How can blue forests be the climate saviour?

They store up to 18% of the world’s oceanic carbon but are in danger, the UN warns

Big Zero Report 2023

Blue forests store up to 18% of the world’s oceanic carbon – but what are they?

They refer to meadows of seagrass, an underwater flowering plant that sustains much of the world’s marine wildlife and cover around 300,000 square kilometres of the ocean floor.

The United Nations launched World Seagrass Day to raise awareness of the plant – which improves biodiversity and can be an answer to curbing carbon emissions and mitigating climate change.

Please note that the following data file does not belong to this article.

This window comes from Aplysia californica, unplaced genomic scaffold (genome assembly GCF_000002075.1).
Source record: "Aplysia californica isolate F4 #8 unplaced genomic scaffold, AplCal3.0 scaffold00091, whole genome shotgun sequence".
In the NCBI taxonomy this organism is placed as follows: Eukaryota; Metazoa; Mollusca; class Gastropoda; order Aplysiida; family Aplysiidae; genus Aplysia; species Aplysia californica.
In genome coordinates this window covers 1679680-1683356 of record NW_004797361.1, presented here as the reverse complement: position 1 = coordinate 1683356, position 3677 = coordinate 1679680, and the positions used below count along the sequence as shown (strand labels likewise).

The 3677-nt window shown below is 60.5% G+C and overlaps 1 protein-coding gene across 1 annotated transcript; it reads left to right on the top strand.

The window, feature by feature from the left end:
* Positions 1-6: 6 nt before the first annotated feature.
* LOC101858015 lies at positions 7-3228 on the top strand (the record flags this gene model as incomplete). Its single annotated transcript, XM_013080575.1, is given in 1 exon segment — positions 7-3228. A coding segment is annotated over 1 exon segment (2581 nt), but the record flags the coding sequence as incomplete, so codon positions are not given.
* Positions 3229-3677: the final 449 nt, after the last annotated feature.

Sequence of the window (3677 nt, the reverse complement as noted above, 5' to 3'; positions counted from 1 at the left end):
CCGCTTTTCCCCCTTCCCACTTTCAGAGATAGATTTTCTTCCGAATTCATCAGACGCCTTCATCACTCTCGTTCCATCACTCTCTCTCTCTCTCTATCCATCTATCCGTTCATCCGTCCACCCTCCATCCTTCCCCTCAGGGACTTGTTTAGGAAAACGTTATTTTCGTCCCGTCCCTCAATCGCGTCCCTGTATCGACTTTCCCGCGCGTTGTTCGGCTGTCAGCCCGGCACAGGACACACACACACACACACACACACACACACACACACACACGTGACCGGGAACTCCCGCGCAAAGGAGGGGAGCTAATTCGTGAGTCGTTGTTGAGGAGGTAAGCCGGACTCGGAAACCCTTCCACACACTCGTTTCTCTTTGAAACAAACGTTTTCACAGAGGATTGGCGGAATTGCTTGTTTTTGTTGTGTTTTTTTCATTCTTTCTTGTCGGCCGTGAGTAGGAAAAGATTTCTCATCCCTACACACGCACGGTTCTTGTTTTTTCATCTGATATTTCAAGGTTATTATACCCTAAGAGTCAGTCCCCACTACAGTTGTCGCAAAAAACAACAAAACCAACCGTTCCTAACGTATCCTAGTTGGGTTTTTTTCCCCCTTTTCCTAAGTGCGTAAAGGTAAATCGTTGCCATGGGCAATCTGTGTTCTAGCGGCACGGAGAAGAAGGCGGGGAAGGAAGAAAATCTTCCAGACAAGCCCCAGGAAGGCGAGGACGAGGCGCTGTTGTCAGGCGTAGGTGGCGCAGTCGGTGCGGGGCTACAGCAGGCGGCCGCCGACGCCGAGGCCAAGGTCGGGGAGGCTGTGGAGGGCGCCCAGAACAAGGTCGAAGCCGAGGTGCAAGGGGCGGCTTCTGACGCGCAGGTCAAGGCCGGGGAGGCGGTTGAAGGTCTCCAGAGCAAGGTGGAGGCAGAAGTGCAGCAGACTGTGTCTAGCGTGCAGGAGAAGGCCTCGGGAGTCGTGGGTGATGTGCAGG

In addition to holding carbon, seagrasses also reduce wave energy – which can protect coastal communities from impacts of floods and storms.

However, they are in danger – with the UN Environment Programme (UNEP) estimating that every 30 seconds a football pitch equivalent of the plant disappears.

Rising ocean temperatures from climate change and ocean acidification are the two chief causes of their decline.

The day dedicated to seagrasses has been set up to drive forward action for their conservation and protection to keep the ecosystem healthy and battle climate change at the same time.

Leticia Carvalho from the UNEP said: “The seagrass ecosystem is a perfect example of nature in action, where habitats and the delicate web of life are intertwined in perfect harmony.”

Make sure you check out the latest Net Hero Podcast episode: